If there’s a lesson in unplanned travel, it is in relearning how to be vulnerable. How to embrace the angry flock of contemptuous men as the car pulls into Gulmarg, how to be open and accepting, and how not to become defensive and angry in being vulnerable. Finding our way through Gulmarg’s snowy terrain coupled with its hostility, makes us uneasy, and it is only when we are nestled deep into Pine Palace’s couches, and only when the rista and pilaf has settled, and the kahwa has done its duty do we begin to soak in its beauty. Gulmarg is divine.
We are vulnerable, men and the occasional women in the street look at us hungrily, and I am vulnerable, walking in the snow is arduous, I have never done it before. Even as the snow eats up all sensation in my feet and I am drawn to tears, I learn to fall, learn to snowboard, learn to pick myself and tumble and slide and even ski…Gulmarg is surprisingly fun. [If you happen to go, ditch the hankering locals for your own pair of snow gear and snow wheels, btw.]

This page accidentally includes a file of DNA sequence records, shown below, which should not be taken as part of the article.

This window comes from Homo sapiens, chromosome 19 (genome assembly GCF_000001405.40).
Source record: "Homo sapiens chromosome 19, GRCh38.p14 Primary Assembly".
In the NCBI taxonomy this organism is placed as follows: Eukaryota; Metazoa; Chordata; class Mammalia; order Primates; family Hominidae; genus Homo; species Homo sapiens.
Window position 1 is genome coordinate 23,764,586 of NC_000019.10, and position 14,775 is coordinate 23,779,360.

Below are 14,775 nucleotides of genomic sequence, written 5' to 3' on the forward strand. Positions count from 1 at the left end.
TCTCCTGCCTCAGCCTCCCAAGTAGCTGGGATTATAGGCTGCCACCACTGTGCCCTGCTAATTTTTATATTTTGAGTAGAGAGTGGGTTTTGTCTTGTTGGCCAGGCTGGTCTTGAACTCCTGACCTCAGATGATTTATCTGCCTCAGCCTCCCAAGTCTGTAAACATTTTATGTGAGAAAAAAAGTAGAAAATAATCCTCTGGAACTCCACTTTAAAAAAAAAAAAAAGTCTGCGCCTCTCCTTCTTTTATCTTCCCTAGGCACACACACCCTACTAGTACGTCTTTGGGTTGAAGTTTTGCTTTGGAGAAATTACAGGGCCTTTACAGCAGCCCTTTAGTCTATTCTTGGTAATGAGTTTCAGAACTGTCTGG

The journey downhill makes me uncomfortable, we are the only two women at the cafes surrounding the bus stand and polishing of unpolished rice, and dal and kadam ka saag, and the only two women in the back of a jeep, and when we reach Srinagar the rickshawwallahs haggle us out of more than we should pay. It is raining, the city is unfamiliar.
But Srinagar and its people grow on you, I do not take to its gardens as much as I take to the Dal Lake, as much as I take to waking up to the magnificent view of the mountains and falling asleep from the gustaba and halwa and kashmiri dum aloo and waking up to walk along the lake.
At the end of my stay, en route to airport, the chatty young cab driver asks me to stop for a cup of coffee. Without thinking, I say yes. The sun is out, our coffees are much too expensive for a drivers salary, and yet it turns out to be the most memorable part of my trip.
Without knowing, I had learned… to be vulnerable. Again.